Next, Lloyd invoked the 2006 Ouachita Parish (OP) academic freedom policy [pdf], which, he said, “passed constitutional scrutiny by the [OP] board’s legal counsel.” (See background here.) He added that “we do have a letter here tonight from our Ouachita school system, where over twenty-plus teachers have expressed appreciation for the academic freedom that it afforded them by this resolution.”

According to the CCSS central office, the only letter submitted that night was a 2006 letter [pdf] from the Alliance Defense Fund (ADF, now Alliance Defending Freedom) to OP Supt. Robert Webber from “J. Michael Johnson, Senior [ADF] Legal Counsel.” Johnson promised Webber “our assistance, free of charge, in defending the [OP] policy if it is adopted and later challenged on its face in a lawsuit.” The ADF’s offer was subject to “first review and approv[al] of the final draft of the policy before it is voted upon by the School Board.” The submission of the OP letter to the CCSS School Board undoubtedly was intended to convey the same message.

Readers may recall that ADF was involved in the LFF’s gutting of BESE’s LSEA implementation policy in January 2009. As we explained in a January 2012 post, “ADF was ready to sue [BESE] if the LFF didn’t get what it wanted. And if board members cooperated . . . , ADF might . . . represent the state in court for free if it got sued by angry science defenders.” LFF got what it wanted, as we know.

Lloyd closed out his comments by reading a much-quote-mined creationist talking point that takes Charles Darwin’s words out of context (see DI’s use of the same Darwin quote here), sounding suspiciously similar to a letter that Darrell White wrote to a Louisiana newspaper. Indeed, Lloyd’s entire presentation literally reeked of White’s influence.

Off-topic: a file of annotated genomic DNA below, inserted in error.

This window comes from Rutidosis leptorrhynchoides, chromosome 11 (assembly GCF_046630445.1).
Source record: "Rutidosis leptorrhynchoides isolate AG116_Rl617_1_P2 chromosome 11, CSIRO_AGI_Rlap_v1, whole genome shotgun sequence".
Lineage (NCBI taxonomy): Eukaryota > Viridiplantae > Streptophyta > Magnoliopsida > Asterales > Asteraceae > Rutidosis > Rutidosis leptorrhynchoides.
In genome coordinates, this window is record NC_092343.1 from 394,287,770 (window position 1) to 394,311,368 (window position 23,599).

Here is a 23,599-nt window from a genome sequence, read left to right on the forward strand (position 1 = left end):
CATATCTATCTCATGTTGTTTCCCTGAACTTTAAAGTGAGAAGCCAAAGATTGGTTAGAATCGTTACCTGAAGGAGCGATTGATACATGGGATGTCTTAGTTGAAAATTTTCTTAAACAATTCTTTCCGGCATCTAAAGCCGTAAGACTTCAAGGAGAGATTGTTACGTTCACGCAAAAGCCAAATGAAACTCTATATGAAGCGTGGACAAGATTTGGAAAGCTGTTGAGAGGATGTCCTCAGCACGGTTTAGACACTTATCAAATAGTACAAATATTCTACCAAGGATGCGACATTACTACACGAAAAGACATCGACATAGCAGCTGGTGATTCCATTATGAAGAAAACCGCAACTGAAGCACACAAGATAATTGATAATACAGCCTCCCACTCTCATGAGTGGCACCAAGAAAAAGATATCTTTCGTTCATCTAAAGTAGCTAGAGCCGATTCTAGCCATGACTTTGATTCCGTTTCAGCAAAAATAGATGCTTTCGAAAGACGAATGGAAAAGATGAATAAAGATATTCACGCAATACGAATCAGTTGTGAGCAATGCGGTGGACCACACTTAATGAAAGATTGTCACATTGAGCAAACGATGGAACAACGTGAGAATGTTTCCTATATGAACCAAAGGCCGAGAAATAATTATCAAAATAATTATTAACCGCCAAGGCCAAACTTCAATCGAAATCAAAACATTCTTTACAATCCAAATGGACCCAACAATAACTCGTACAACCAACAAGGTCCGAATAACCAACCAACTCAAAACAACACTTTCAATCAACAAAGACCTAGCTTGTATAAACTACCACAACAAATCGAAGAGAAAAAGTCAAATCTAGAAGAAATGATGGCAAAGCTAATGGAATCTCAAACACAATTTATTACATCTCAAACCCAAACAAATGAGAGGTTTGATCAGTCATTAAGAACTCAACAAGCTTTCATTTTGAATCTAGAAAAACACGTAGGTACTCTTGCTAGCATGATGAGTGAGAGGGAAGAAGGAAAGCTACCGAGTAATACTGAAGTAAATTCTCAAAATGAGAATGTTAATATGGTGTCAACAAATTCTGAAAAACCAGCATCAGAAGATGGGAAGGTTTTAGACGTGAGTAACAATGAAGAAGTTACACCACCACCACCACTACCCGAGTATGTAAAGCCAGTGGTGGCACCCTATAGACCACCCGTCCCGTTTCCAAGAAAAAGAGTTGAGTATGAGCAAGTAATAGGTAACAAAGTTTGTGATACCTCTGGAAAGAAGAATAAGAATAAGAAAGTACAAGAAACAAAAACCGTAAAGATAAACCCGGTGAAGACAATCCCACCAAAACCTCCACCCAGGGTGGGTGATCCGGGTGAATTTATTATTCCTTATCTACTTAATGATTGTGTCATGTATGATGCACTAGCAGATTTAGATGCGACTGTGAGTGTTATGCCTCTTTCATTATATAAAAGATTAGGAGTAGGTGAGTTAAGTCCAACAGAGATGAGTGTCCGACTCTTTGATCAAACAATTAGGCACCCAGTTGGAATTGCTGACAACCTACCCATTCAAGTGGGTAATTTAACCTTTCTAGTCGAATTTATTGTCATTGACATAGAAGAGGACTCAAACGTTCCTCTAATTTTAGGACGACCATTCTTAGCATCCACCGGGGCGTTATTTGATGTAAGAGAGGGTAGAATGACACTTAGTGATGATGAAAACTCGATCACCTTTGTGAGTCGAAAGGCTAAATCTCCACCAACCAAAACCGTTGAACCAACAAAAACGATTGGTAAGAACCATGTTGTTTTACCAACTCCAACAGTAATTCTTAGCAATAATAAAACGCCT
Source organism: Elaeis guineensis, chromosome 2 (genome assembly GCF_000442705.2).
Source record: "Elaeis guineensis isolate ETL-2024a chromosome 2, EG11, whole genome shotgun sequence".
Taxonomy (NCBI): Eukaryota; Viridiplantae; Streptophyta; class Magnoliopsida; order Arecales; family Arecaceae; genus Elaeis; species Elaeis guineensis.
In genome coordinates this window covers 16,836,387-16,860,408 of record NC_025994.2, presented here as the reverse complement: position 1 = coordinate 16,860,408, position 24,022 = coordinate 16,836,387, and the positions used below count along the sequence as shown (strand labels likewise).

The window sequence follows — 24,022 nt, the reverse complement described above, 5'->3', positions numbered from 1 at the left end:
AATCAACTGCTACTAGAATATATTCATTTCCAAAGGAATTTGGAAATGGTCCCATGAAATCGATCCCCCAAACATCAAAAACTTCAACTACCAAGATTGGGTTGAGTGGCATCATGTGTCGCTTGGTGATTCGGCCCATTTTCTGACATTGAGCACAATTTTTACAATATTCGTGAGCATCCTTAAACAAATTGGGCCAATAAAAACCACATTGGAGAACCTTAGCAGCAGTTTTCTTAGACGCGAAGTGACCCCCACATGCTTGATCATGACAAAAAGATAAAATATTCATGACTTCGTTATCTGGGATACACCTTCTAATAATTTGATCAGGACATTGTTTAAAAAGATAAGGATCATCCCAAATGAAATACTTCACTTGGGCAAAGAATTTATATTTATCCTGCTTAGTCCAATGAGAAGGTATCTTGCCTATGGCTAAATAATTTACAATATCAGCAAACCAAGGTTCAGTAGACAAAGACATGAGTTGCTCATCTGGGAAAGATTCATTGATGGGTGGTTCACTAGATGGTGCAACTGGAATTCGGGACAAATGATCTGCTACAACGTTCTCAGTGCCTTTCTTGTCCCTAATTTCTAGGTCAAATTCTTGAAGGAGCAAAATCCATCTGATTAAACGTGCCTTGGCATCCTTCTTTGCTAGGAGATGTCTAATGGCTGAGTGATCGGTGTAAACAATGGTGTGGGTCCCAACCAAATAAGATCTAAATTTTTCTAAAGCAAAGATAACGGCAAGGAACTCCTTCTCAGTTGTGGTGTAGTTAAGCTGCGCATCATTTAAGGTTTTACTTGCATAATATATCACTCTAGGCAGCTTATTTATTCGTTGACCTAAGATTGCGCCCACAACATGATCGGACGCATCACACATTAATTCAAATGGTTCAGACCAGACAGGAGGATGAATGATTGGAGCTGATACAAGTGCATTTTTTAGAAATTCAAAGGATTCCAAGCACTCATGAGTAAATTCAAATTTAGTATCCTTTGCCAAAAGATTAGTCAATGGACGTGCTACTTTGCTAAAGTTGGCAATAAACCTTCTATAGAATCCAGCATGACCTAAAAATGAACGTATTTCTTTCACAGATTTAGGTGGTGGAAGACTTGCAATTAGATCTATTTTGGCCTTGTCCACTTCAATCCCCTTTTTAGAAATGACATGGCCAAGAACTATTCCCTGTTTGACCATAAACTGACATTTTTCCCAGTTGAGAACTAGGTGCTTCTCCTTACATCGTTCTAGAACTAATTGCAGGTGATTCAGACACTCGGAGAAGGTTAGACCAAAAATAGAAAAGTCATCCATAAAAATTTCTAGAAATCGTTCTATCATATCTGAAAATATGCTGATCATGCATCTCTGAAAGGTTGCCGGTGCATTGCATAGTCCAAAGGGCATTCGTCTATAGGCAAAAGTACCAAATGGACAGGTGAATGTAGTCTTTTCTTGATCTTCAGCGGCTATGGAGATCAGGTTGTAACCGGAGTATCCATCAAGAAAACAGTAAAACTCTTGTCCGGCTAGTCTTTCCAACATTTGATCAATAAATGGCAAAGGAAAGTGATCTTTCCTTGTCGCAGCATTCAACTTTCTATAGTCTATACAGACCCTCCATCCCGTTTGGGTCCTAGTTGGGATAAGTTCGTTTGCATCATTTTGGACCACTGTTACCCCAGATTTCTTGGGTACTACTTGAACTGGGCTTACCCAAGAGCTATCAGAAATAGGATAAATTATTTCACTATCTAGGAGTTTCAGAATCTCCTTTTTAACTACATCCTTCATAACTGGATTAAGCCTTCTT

Lloyd violated all of the above points from the CCSS pledge. He did not adequately “read the materials sent to board members and ask for additional clarification” but accepted the resolution and policy as the LFF presented them, and he did not obtain “adequate information to make an informed decision.” He could easily have found the National Center for Science Education on the Internet and asked for their input. He could have contacted the Louisiana Coalition for Science or the Louisiana Science Teachers Association if he had been truly interested in providing the children of Central with “a premier science education.”

The truth is that a premier science education is the last thing Lloyd was concerned to provide. Being an LFF supporter and reading creationist talking points shows that he did not maintain “an open mind and an objective perspective in the consideration of issues before the board.” He clearly did not “put aside [his] parent role (or any other role [he] may have in relation to the school system) and [his] personal agendas.” Just as he undoubtedly teaches creationism to his own children as part of his “biblical worldview,” he used his position to enable CCSS teachers to promote creationism in the instruction of other people’s children.

Central City News

In Part One, we informed readers that the Central City News (CCN) provided local coverage [pdf] of the September 10, 2012, CCSS School Board meeting. CCN’s reporting mirrors the mendacity of the CCSS resolution and policy. The very first sentence in the article is false:

The Central Community School Board adopted a new Science Policy Monday night designed to provide science teachers greater academic freedom, according to school board member Jim Lloyd, who authored the policy.

The policy wasn’t new, and Jim Lloyd didn’t write it, as we have established. CCN was correct about one thing, however: “The policy takes advantage of the Louisiana Science Education Act of 2008, which was passed by the legislature and signed by Gov. Jindal.” Indeed, it does. In fact, taking advantage is what the CCSS policy, like the OP policy, is all about: the LSEA is the LFF’s attempt to give legal cover to teachers who want to teach creationism and to school boards that encourage them by adopting “academic freedom” policies.